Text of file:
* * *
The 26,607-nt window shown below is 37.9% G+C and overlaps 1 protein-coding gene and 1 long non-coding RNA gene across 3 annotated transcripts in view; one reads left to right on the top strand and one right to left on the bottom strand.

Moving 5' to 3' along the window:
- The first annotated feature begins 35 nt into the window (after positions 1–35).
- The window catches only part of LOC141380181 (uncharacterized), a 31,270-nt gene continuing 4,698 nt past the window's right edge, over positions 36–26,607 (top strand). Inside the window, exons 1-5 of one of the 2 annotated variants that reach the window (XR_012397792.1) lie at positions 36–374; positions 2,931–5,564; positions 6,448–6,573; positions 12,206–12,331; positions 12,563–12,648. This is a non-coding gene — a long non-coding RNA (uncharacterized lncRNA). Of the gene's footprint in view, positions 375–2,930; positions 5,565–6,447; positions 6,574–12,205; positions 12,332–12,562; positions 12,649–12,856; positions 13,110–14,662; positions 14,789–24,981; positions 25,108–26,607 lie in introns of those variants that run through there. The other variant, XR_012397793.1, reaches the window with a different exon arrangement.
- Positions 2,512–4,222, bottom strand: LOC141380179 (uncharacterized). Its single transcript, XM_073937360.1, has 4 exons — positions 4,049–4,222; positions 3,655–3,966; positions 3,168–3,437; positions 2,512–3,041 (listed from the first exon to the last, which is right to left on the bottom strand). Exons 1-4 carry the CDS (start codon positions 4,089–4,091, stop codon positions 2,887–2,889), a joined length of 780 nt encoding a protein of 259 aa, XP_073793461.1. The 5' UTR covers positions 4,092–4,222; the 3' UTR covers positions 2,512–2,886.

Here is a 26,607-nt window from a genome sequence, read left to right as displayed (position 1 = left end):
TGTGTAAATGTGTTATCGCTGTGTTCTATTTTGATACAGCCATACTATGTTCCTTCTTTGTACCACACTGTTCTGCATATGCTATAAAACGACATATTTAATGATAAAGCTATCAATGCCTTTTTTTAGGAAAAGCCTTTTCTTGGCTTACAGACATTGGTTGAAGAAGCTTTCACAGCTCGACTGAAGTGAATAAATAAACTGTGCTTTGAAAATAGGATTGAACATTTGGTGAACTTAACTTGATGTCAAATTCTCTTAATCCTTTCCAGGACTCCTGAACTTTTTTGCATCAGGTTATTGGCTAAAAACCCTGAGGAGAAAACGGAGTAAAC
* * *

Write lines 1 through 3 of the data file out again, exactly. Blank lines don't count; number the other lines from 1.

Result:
The 26,607-nt window shown below is 37.9% G+C and overlaps 1 protein-coding gene and 1 long non-coding RNA gene across 3 annotated transcripts in view; one reads left to right on the top strand and one right to left on the bottom strand.

Moving 5' to 3' along the window:
- The first annotated feature begins 35 nt into the window (after positions 1–35).